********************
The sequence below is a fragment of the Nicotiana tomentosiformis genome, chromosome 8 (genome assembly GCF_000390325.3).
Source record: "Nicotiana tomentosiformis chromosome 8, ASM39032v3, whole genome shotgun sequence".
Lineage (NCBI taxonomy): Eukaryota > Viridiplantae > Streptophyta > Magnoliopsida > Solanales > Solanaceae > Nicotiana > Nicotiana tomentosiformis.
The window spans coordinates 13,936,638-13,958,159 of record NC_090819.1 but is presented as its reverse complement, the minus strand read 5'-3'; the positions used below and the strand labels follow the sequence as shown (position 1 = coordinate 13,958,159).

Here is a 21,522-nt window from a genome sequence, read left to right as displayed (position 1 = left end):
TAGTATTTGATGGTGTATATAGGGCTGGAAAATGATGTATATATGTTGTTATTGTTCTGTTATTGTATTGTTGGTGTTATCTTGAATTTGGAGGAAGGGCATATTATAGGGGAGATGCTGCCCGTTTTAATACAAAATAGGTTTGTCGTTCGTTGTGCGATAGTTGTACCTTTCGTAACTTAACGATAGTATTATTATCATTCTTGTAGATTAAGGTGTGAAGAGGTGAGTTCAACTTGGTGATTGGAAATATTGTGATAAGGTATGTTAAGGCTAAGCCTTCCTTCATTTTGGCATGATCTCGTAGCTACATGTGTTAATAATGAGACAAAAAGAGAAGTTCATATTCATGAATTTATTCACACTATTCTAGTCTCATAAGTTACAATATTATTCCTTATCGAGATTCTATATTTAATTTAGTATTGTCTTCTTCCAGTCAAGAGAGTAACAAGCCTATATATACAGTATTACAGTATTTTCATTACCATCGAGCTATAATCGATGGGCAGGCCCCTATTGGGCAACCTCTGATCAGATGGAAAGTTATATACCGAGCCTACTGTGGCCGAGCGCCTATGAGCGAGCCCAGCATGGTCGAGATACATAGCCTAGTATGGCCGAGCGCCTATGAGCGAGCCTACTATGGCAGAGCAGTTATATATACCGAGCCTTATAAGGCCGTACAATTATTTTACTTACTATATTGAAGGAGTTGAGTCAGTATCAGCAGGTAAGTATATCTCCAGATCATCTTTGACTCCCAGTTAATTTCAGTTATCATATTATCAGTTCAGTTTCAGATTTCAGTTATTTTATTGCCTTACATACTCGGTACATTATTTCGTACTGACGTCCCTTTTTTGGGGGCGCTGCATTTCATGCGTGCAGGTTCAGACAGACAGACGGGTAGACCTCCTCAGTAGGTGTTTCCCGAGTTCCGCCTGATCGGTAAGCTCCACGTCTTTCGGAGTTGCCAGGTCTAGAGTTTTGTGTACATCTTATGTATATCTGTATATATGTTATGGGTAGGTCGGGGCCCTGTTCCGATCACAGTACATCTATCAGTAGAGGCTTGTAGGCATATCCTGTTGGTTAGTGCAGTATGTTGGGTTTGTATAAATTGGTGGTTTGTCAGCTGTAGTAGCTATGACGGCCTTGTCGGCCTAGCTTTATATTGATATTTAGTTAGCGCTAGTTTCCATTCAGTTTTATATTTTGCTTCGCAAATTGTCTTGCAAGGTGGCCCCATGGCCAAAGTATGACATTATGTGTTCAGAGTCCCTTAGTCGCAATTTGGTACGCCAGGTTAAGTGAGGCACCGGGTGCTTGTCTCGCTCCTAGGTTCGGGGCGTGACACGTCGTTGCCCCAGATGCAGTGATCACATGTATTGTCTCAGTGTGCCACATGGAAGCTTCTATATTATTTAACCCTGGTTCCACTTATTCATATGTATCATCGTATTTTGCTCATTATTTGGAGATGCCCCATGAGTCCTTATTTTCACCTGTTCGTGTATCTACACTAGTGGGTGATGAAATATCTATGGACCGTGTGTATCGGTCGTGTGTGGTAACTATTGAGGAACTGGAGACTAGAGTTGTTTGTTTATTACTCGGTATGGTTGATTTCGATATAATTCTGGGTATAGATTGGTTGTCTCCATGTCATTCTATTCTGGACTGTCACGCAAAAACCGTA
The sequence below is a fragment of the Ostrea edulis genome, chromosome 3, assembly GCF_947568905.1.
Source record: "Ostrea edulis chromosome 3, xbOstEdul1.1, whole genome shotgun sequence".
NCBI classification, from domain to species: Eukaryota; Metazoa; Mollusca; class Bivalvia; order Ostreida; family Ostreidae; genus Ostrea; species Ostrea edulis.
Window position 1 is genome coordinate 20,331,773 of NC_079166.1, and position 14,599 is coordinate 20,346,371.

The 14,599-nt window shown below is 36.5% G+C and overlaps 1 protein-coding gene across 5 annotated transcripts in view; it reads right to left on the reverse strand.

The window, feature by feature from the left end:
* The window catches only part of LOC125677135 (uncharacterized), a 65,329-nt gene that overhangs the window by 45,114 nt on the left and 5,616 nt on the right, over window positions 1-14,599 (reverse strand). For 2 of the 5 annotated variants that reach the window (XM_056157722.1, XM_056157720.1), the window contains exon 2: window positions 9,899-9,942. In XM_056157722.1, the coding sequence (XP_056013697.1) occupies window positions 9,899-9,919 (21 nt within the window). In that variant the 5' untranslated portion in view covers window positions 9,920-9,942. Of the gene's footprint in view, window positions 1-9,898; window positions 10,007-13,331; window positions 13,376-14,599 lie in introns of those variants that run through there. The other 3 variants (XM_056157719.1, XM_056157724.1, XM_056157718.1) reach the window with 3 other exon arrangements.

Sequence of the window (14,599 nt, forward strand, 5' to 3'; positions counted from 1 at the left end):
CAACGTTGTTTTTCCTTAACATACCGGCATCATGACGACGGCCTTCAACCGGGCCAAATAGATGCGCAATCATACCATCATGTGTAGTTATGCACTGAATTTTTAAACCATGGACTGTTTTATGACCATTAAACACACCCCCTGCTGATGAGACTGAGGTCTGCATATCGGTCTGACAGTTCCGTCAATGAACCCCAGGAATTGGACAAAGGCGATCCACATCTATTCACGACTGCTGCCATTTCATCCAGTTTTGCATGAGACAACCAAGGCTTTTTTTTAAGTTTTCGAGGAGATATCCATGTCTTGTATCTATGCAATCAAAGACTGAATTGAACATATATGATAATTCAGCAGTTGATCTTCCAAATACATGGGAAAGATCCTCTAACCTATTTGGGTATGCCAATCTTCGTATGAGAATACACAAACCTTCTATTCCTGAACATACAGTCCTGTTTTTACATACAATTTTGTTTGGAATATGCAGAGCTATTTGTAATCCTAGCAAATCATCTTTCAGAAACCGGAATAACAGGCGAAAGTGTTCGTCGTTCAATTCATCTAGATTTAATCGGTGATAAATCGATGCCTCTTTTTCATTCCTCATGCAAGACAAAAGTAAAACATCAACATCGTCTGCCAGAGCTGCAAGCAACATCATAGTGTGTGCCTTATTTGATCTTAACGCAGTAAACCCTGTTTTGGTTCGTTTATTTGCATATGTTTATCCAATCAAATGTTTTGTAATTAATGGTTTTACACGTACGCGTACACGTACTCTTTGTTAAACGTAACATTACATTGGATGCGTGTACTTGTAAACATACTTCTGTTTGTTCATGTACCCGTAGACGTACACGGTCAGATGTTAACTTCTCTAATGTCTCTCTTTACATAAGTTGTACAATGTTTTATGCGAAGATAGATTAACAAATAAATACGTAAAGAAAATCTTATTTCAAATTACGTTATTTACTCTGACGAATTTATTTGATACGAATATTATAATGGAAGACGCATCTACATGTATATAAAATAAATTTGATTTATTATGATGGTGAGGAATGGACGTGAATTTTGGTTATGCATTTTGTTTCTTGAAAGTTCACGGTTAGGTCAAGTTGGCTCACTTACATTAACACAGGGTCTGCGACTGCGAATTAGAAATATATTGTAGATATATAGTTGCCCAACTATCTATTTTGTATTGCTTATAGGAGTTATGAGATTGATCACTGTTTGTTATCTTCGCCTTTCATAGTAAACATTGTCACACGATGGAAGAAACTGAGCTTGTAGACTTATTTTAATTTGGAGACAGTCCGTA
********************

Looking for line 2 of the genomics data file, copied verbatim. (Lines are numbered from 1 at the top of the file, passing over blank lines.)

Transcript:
Source record: "Nicotiana tomentosiformis chromosome 8, ASM39032v3, whole genome shotgun sequence".